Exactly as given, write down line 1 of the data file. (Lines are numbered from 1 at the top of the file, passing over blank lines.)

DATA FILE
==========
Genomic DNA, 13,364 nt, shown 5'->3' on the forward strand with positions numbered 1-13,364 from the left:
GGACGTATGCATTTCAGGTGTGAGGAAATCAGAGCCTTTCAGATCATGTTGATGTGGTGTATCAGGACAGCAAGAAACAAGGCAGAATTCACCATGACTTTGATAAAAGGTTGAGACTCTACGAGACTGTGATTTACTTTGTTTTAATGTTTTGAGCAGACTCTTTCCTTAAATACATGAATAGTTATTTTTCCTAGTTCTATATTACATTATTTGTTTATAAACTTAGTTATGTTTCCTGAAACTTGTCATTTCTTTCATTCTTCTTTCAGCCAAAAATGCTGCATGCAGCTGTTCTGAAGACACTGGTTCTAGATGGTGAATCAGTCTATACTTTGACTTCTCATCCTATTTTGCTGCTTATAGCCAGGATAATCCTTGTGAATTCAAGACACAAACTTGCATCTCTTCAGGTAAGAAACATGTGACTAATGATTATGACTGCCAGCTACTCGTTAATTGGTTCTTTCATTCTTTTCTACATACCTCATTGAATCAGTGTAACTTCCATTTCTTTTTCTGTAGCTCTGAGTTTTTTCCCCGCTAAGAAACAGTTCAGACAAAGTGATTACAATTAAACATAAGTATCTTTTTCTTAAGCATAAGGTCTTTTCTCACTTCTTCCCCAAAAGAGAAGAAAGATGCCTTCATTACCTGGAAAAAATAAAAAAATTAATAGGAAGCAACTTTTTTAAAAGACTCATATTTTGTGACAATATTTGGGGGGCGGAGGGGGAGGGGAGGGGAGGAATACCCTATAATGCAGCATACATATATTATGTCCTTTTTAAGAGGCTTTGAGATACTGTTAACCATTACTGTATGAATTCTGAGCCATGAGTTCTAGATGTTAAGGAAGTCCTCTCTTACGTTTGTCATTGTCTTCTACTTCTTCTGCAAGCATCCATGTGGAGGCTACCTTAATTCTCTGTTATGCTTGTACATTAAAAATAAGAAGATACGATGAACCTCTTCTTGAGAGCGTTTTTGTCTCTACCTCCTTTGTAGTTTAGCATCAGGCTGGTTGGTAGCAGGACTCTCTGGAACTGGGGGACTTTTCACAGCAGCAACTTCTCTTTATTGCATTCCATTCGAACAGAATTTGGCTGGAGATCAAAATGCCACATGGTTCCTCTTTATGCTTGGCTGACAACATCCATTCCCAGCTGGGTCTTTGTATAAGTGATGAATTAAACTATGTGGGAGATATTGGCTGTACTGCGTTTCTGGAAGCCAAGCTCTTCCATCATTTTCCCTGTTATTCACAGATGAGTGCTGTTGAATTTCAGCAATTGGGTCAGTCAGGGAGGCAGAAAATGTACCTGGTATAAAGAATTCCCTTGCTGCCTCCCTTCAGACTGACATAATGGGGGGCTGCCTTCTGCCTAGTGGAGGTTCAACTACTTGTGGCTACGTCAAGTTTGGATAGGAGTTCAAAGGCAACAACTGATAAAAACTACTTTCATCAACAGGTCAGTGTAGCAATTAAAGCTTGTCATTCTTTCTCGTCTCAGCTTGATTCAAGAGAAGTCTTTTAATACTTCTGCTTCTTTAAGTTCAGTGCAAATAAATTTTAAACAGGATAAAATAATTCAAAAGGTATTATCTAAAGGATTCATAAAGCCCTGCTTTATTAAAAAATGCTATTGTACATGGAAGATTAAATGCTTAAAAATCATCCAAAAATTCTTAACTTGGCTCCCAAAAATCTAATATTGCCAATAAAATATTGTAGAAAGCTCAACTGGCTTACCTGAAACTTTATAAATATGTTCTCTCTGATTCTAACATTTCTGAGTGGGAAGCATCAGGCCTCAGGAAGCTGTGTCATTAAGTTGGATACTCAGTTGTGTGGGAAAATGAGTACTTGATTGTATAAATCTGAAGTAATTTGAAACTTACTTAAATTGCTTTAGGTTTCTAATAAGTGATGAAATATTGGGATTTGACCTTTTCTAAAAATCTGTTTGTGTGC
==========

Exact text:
Genomic DNA, 13,364 nt, shown 5'->3' on the forward strand with positions numbered 1-13,364 from the left: